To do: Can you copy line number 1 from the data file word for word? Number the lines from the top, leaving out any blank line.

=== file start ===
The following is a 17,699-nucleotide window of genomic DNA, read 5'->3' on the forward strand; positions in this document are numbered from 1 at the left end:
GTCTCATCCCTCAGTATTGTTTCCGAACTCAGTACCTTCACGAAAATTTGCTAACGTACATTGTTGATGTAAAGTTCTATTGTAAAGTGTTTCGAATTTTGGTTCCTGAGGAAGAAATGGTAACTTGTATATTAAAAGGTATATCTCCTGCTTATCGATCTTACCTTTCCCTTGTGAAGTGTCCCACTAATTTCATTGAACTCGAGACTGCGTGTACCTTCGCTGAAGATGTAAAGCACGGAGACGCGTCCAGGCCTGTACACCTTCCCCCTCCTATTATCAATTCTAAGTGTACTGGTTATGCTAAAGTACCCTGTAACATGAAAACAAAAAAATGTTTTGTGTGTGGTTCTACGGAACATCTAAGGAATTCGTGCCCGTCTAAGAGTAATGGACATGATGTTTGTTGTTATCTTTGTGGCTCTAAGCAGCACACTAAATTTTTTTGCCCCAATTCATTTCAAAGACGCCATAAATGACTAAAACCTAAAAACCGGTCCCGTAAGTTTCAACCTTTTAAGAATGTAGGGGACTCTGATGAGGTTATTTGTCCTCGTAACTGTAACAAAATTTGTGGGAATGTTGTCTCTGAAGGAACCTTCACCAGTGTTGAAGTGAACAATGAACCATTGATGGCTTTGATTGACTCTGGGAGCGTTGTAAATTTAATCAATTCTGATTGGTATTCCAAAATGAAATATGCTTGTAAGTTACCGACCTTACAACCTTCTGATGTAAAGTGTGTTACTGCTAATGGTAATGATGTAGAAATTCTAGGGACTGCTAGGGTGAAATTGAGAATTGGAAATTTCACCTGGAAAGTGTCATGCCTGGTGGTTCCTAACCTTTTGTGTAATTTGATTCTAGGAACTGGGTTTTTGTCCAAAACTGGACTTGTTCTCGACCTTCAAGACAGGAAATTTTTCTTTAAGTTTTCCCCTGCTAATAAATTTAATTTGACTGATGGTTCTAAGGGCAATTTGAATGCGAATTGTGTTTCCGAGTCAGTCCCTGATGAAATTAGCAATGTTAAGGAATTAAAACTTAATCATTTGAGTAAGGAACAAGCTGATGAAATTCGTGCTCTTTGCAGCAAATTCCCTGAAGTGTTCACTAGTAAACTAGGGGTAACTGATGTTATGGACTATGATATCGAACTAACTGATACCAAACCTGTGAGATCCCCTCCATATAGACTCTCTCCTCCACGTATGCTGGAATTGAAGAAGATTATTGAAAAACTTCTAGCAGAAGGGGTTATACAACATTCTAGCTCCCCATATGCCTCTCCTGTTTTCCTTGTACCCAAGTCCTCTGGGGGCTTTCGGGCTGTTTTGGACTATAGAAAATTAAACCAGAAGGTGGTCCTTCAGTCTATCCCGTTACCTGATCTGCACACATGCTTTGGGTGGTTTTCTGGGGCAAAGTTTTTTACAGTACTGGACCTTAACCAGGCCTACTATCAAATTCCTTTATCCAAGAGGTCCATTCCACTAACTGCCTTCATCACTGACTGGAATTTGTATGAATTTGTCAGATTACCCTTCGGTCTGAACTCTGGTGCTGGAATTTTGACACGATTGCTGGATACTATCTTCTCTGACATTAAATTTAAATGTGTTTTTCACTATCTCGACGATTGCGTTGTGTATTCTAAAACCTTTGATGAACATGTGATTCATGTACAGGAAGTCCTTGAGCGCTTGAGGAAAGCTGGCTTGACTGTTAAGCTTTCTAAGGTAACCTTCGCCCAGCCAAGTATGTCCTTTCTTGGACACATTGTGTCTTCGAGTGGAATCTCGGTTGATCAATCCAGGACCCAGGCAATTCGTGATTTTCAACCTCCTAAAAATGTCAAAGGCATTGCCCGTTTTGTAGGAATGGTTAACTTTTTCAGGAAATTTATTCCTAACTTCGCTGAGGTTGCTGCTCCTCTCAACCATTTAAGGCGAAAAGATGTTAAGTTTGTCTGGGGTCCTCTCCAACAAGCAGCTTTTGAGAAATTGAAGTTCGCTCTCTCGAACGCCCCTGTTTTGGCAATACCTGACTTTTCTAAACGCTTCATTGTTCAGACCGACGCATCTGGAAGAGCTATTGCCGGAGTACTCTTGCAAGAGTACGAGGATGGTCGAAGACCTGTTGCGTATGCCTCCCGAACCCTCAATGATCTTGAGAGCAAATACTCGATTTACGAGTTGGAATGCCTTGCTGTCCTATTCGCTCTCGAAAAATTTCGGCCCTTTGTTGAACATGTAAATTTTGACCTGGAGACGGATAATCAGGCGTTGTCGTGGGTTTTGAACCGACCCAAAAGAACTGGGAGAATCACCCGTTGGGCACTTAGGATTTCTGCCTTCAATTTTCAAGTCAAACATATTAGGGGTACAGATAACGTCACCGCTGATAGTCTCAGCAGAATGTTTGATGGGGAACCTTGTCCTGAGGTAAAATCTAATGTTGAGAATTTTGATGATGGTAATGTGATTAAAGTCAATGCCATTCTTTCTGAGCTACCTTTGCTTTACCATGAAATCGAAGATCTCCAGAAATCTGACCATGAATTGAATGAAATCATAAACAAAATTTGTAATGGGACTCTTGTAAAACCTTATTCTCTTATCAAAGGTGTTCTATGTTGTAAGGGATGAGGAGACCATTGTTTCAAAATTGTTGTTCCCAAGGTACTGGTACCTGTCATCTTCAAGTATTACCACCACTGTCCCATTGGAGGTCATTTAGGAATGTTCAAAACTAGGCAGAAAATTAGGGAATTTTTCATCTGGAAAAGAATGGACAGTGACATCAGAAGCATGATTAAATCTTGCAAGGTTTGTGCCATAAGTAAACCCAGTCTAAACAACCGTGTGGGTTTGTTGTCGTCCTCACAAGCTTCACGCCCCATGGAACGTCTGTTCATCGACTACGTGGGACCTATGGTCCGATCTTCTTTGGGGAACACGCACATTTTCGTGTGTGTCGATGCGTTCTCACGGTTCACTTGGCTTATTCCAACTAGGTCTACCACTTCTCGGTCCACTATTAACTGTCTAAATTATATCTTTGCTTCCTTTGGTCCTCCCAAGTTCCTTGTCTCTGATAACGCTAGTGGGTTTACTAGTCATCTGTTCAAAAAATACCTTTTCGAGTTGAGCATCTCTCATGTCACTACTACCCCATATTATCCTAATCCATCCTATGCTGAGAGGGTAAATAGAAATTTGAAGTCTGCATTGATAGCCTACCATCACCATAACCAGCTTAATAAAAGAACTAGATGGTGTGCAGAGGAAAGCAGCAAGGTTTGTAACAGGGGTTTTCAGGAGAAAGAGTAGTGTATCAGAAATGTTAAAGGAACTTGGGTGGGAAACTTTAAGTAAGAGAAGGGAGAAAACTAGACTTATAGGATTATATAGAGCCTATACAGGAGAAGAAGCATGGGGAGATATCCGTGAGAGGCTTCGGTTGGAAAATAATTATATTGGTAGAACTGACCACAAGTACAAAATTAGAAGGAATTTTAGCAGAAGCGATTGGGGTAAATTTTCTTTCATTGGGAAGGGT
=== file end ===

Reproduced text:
The following is a 17,699-nucleotide window of genomic DNA, read 5'->3' on the forward strand; positions in this document are numbered from 1 at the left end: